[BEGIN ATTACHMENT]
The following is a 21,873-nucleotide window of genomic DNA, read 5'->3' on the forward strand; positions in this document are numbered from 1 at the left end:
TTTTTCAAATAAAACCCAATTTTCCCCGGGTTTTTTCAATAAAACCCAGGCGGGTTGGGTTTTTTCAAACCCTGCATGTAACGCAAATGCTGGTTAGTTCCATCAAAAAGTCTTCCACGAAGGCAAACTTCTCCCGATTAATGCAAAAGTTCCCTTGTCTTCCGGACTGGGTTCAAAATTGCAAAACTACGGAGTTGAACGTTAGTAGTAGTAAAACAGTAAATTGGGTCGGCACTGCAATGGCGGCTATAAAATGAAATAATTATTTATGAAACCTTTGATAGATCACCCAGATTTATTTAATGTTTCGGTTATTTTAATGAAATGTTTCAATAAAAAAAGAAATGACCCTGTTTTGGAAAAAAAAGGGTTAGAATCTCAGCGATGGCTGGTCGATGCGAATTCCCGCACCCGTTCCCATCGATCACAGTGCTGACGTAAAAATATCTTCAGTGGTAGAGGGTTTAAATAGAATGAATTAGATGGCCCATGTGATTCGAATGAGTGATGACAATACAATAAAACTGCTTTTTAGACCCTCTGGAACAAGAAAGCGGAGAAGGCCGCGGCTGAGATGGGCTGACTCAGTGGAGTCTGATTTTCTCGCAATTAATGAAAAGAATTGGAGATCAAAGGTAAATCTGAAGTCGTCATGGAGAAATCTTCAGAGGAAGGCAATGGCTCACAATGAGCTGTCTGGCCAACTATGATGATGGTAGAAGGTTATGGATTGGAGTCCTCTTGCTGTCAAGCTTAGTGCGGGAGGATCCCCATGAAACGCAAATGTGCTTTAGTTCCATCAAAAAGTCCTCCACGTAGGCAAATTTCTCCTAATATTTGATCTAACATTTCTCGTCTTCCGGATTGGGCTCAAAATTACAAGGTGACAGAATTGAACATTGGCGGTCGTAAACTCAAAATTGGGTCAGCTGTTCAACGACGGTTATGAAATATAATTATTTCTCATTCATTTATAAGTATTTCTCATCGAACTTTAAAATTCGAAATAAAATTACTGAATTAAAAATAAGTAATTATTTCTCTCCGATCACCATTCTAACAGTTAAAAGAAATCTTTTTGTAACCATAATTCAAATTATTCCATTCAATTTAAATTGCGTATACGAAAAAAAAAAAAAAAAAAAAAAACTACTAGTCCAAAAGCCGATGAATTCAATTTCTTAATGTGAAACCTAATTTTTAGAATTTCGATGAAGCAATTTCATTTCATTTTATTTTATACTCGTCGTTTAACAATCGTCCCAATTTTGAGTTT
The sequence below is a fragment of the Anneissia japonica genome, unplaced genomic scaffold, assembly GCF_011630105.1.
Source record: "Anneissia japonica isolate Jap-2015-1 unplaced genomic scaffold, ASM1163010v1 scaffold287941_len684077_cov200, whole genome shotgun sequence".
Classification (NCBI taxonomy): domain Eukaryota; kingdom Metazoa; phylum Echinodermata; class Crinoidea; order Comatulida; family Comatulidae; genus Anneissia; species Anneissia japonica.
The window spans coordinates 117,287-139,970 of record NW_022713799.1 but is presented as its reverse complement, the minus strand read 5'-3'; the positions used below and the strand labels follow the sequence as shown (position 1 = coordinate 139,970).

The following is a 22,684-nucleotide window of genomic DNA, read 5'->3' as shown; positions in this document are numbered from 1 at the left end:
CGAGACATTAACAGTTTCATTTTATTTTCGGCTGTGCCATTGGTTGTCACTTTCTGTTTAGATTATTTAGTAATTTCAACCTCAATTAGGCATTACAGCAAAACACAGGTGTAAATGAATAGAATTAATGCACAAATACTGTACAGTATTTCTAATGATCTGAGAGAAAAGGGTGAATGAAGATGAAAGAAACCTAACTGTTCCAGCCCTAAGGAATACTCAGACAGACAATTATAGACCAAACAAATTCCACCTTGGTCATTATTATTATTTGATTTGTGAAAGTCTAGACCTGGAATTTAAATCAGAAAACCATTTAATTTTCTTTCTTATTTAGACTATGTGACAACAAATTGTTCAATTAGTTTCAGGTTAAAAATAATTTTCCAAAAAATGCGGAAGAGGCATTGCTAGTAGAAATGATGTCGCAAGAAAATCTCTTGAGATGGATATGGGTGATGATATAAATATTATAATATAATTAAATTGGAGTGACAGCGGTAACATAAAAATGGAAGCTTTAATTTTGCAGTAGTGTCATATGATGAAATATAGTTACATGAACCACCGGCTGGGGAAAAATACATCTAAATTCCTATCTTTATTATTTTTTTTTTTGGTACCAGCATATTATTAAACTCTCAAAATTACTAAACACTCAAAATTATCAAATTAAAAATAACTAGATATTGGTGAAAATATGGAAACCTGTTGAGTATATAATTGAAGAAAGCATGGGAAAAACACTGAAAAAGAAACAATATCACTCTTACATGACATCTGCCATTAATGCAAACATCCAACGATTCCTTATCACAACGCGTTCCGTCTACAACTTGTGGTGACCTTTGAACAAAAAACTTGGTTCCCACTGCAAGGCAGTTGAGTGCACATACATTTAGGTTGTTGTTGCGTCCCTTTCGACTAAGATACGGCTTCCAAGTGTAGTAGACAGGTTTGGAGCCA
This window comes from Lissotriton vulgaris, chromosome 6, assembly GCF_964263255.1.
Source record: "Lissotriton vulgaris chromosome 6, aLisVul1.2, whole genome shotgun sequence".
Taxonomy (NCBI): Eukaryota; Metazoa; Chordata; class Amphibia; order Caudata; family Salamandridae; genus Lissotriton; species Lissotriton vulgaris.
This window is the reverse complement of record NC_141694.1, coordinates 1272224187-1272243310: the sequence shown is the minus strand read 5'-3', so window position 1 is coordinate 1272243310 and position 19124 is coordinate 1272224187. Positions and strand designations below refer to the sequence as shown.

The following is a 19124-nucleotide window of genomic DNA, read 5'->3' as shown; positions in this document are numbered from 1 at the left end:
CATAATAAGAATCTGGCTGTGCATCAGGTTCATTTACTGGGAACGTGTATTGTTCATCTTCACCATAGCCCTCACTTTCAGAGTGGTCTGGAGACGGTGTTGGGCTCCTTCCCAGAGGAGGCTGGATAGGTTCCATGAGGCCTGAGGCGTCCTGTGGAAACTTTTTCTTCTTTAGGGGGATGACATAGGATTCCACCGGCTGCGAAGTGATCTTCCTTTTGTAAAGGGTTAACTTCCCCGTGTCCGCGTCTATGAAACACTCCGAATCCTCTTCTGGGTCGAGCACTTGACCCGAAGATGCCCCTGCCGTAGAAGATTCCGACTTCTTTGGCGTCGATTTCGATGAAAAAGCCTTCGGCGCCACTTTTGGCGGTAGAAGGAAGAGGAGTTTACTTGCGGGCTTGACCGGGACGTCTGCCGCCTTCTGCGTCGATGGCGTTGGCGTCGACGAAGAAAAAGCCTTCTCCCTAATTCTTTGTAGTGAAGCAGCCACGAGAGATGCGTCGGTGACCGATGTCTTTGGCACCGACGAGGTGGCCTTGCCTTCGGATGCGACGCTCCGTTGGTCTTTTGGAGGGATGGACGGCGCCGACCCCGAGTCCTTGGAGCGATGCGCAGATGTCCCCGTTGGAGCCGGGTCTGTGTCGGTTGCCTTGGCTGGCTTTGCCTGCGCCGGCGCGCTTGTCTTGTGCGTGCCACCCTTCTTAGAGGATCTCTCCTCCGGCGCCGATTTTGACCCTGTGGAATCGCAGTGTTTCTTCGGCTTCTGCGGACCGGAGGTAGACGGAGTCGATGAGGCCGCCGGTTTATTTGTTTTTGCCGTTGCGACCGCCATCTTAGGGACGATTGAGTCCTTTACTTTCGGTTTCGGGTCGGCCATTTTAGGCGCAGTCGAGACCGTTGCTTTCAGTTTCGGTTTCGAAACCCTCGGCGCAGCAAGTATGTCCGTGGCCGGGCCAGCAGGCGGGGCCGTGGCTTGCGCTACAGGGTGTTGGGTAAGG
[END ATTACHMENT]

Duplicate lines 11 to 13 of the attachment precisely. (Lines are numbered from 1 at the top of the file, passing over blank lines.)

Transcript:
Taxonomy (NCBI): Eukaryota; Metazoa; Chordata; class Amphibia; order Caudata; family Salamandridae; genus Lissotriton; species Lissotriton vulgaris.
This window is the reverse complement of record NC_141694.1, coordinates 1272224187-1272243310: the sequence shown is the minus strand read 5'-3', so window position 1 is coordinate 1272243310 and position 19124 is coordinate 1272224187. Positions and strand designations below refer to the sequence as shown.

The following is a 19124-nucleotide window of genomic DNA, read 5'->3' as shown; positions in this document are numbered from 1 at the left end: